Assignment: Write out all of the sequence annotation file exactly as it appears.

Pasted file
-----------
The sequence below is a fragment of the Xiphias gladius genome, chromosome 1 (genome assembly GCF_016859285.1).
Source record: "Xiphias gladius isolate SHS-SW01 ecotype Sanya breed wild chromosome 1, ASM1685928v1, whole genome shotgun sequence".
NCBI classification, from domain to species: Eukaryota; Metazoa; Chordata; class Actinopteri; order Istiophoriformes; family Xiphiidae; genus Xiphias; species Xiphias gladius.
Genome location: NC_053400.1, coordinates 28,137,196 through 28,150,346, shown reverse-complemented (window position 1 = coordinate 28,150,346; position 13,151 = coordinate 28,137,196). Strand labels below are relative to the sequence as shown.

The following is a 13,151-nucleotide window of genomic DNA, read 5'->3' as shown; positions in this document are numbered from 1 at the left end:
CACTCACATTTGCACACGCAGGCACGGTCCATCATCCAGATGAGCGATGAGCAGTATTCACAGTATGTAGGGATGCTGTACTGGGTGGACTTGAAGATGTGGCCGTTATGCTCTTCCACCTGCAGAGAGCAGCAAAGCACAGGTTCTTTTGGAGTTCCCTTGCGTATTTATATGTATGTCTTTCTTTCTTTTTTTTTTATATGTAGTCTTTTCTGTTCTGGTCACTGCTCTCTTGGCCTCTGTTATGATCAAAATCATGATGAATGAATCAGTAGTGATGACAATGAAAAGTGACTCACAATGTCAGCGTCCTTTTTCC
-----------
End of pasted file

The sequence below is a fragment of the Xiphias gladius genome, chromosome 1 (genome assembly GCF_016859285.1).
Source record: "Xiphias gladius isolate SHS-SW01 ecotype Sanya breed wild chromosome 1, ASM1685928v1, whole genome shotgun sequence".
NCBI classification, from domain to species: Eukaryota; Metazoa; Chordata; class Actinopteri; order Istiophoriformes; family Xiphiidae; genus Xiphias; species Xiphias gladius.
Genome location: NC_053400.1, coordinates 28,137,196 through 28,150,346, shown reverse-complemented (window position 1 = coordinate 28,150,346; position 13,151 = coordinate 28,137,196). Strand labels below are relative to the sequence as shown.

The following is a 13,151-nucleotide window of genomic DNA, read 5'->3' as shown; positions in this document are numbered from 1 at the left end:
CACTCACATTTGCACACGCAGGCACGGTCCATCATCCAGATGAGCGATGAGCAGTATTCACAGTATGTAGGGATGCTGTACTGGGTGGACTTGAAGATGTGGCCGTTATGCTCTTCCACCTGCAGAGAGCAGCAAAGCACAGGTTCTTTTGGAGTTCCCTTGCGTATTTATATGTATGTCTTTCTTTCTTTTTTTTTTATATGTAGTCTTTTCTGTTCTGGTCACTGCTCTCTTGGCCTCTGTTATGATCAAAATCATGATGAATGAATCAGTAGTGATGACAATGAAAAGTGACTCACAATGTCAGCGTCCTTTTTCC